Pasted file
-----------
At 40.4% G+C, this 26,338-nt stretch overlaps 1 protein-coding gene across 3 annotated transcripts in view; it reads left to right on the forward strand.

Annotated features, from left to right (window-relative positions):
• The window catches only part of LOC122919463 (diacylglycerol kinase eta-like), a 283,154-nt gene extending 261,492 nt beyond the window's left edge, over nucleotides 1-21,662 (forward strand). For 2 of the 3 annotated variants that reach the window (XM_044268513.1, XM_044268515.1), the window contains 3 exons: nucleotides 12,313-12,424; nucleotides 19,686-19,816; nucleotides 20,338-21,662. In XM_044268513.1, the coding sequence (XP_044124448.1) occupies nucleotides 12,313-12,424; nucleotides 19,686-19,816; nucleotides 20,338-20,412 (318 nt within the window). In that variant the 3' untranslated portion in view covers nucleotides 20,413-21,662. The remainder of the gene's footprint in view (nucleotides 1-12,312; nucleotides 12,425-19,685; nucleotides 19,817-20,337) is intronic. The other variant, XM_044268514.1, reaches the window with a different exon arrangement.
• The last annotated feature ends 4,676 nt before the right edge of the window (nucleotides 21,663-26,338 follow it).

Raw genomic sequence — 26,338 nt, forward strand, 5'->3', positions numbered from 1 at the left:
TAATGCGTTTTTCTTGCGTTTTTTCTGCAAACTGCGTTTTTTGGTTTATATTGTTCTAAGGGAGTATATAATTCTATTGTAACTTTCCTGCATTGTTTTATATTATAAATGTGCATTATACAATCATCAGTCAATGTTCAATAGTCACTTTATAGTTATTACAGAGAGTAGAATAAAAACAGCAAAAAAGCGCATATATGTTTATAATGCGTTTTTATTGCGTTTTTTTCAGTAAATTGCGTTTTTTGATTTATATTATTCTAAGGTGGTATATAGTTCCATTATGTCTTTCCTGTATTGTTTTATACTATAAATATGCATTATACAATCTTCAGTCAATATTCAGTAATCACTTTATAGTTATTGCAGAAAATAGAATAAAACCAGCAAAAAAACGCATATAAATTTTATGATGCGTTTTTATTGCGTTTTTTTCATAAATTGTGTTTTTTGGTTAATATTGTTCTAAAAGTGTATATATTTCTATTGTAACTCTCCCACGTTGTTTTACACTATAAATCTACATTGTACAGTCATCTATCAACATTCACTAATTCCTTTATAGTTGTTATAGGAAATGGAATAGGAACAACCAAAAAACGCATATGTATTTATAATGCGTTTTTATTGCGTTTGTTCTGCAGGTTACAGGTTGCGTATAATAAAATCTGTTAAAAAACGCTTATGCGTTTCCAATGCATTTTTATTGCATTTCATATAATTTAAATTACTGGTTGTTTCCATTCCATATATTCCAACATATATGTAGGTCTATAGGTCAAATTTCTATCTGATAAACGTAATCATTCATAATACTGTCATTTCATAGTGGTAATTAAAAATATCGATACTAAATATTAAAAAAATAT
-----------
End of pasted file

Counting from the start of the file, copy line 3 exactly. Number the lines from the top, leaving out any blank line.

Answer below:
• The window catches only part of LOC122919463 (diacylglycerol kinase eta-like), a 283,154-nt gene extending 261,492 nt beyond the window's left edge, over nucleotides 1-21,662 (forward strand). For 2 of the 3 annotated variants that reach the window (XM_044268513.1, XM_044268515.1), the window contains 3 exons: nucleotides 12,313-12,424; nucleotides 19,686-19,816; nucleotides 20,338-21,662. In XM_044268513.1, the coding sequence (XP_044124448.1) occupies nucleotides 12,313-12,424; nucleotides 19,686-19,816; nucleotides 20,338-20,412 (318 nt within the window). In that variant the 3' untranslated portion in view covers nucleotides 20,413-21,662. The remainder of the gene's footprint in view (nucleotides 1-12,312; nucleotides 12,425-19,685; nucleotides 19,817-20,337) is intronic. The other variant, XM_044268514.1, reaches the window with a different exon arrangement.